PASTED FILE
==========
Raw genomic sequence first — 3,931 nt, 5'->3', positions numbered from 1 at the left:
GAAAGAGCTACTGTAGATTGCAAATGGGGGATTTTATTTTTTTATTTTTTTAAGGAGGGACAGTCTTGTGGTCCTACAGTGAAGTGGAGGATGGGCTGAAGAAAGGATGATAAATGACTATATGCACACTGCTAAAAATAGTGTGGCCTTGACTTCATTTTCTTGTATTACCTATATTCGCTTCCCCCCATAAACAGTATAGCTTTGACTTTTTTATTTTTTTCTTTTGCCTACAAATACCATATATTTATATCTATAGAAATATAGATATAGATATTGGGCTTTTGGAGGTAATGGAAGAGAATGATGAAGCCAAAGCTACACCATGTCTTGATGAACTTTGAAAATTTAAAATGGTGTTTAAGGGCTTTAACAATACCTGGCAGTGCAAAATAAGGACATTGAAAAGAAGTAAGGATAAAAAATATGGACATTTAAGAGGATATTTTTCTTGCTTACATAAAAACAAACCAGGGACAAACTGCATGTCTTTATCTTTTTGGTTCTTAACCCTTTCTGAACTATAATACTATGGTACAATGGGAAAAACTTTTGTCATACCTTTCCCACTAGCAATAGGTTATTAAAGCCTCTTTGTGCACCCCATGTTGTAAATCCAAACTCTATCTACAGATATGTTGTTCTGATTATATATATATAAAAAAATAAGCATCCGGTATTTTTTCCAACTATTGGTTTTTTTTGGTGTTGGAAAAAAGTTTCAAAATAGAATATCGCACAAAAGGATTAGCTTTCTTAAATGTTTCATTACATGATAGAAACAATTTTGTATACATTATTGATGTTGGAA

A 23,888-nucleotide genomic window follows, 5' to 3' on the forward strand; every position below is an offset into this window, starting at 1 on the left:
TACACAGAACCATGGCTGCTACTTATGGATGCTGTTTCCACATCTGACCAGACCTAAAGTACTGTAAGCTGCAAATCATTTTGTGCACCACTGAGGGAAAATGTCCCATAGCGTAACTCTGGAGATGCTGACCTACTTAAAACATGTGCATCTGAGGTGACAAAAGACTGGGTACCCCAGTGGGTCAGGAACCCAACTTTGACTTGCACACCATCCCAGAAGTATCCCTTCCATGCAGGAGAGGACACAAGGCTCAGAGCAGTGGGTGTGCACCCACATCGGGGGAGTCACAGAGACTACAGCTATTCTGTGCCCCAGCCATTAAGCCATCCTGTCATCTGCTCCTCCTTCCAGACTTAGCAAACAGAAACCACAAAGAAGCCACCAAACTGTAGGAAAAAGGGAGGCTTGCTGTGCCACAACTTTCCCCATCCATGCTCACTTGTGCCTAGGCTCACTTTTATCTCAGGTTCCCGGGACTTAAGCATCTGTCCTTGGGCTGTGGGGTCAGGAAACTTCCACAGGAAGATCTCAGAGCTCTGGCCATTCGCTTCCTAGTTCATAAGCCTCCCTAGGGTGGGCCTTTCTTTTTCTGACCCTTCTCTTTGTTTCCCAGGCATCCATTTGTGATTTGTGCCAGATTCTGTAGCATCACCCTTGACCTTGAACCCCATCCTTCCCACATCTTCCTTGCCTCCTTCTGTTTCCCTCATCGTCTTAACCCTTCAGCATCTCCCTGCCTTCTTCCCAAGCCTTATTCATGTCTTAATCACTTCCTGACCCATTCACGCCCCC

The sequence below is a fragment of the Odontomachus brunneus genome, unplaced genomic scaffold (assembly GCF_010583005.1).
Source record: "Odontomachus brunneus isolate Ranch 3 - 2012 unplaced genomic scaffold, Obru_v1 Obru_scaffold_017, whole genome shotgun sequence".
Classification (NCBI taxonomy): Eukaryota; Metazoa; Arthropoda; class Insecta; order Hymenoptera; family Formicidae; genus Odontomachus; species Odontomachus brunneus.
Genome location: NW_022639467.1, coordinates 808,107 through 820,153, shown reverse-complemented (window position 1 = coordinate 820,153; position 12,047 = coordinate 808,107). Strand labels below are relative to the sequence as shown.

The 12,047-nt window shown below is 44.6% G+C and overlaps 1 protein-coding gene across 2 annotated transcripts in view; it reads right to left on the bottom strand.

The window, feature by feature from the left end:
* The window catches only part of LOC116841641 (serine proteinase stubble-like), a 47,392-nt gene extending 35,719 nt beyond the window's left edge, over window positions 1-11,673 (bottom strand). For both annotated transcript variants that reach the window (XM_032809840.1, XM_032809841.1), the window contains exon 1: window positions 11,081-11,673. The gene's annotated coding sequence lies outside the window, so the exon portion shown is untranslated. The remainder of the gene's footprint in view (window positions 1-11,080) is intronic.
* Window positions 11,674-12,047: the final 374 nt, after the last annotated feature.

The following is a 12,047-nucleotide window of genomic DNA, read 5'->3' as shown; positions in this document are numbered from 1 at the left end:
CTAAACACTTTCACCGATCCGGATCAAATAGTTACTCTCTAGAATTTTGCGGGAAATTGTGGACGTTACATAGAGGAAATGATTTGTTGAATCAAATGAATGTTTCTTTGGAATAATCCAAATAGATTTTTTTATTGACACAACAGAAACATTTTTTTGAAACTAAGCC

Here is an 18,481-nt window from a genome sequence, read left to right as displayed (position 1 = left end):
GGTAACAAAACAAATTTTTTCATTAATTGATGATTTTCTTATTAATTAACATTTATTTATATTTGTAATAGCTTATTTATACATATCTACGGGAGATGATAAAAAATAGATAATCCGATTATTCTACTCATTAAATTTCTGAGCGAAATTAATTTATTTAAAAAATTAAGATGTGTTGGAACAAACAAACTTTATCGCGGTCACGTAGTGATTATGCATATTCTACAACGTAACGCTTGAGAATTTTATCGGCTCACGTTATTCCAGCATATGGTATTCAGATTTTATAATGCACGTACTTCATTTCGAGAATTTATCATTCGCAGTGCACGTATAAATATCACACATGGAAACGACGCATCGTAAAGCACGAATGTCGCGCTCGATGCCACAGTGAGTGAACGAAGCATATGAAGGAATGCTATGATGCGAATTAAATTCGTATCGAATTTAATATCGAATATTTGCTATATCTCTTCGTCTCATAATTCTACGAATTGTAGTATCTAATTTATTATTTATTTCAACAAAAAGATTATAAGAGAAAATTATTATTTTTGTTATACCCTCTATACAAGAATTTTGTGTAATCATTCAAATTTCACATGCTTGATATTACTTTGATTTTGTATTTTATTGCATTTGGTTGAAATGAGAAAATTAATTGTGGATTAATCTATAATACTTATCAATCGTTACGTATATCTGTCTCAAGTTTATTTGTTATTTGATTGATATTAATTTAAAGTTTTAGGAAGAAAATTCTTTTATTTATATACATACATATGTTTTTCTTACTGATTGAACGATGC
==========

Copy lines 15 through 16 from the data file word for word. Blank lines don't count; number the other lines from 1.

Here is an 18,481-nt window from a genome sequence, read left to right as displayed (position 1 = left end):
GGTAACAAAACAAATTTTTTCATTAATTGATGATTTTCTTATTAATTAACATTTATTTATATTTGTAATAGCTTATTTATACATATCTACGGGAGATGATAAAAAATAGATAATCCGATTATTCTACTCATTAAATTTCTGAGCGAAATTAATTTATTTAAAAAATTAAGATGTGTTGGAACAAACAAACTTTATCGCGGTCACGTAGTGATTATGCATATTCTACAACGTAACGCTTGAGAATTTTATCGGCTCACGTTATTCCAGCATATGGTATTCAGATTTTATAATGCACGTACTTCATTTCGAGAATTTATCATTCGCAGTGCACGTATAAATATCACACATGGAAACGACGCATCGTAAAGCACGAATGTCGCGCTCGATGCCACAGTGAGTGAACGAAGCATATGAAGGAATGCTATGATGCGAATTAAATTCGTATCGAATTTAATATCGAATATTTGCTATATCTCTTCGTCTCATAATTCTACGAATTGTAGTATCTAATTTATTATTTATTTCAACAAAAAGATTATAAGAGAAAATTATTATTTTTGTTATACCCTCTATACAAGAATTTTGTGTAATCATTCAAATTTCACATGCTTGATATTACTTTGATTTTGTATTTTATTGCATTTGGTTGAAATGAGAAAATTAATTGTGGATTAATCTATAATACTTATCAATCGTTACGTATATCTGTCTCAAGTTTATTTGTTATTTGATTGATATTAATTTAAAGTTTTAGGAAGAAAATTCTTTTATTTATATACATACATATGTTTTTCTTACTGATTGAACGATGC